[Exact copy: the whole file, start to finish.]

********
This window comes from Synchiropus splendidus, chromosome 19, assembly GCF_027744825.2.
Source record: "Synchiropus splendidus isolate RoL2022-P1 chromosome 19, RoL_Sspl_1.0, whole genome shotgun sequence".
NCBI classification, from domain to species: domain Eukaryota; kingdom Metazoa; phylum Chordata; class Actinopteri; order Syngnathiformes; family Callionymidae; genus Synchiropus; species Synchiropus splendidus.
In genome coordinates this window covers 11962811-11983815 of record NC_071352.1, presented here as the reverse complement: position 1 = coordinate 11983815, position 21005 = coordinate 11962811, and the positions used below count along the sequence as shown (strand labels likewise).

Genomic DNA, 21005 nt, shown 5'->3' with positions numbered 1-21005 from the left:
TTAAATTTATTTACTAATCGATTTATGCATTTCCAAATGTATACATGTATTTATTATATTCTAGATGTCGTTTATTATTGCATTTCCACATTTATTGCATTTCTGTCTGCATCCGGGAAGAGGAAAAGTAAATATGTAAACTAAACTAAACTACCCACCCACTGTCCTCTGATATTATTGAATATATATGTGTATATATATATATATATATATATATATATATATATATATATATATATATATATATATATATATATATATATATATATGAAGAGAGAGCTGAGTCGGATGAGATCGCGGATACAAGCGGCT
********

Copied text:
This window comes from Synchiropus splendidus, chromosome 19, assembly GCF_027744825.2.
Source record: "Synchiropus splendidus isolate RoL2022-P1 chromosome 19, RoL_Sspl_1.0, whole genome shotgun sequence".
NCBI classification, from domain to species: domain Eukaryota; kingdom Metazoa; phylum Chordata; class Actinopteri; order Syngnathiformes; family Callionymidae; genus Synchiropus; species Synchiropus splendidus.
In genome coordinates this window covers 11962811-11983815 of record NC_071352.1, presented here as the reverse complement: position 1 = coordinate 11983815, position 21005 = coordinate 11962811, and the positions used below count along the sequence as shown (strand labels likewise).

Genomic DNA, 21005 nt, shown 5'->3' with positions numbered 1-21005 from the left:
TTAAATTTATTTACTAATCGATTTATGCATTTCCAAATGTATACATGTATTTATTATATTCTAGATGTCGTTTATTATTGCATTTCCACATTTATTGCATTTCTGTCTGCATCCGGGAAGAGGAAAAGTAAATATGTAAACTAAACTAAACTACCCACCCACTGTCCTCTGATATTATTGAATATATATGTGTATATATATATATATATATATATATATATATATATATATATATATATATATATATATATATATATATATATATATATGAAGAGAGAGCTGAGTCGGATGAGATCGCGGATACAAGCGGCT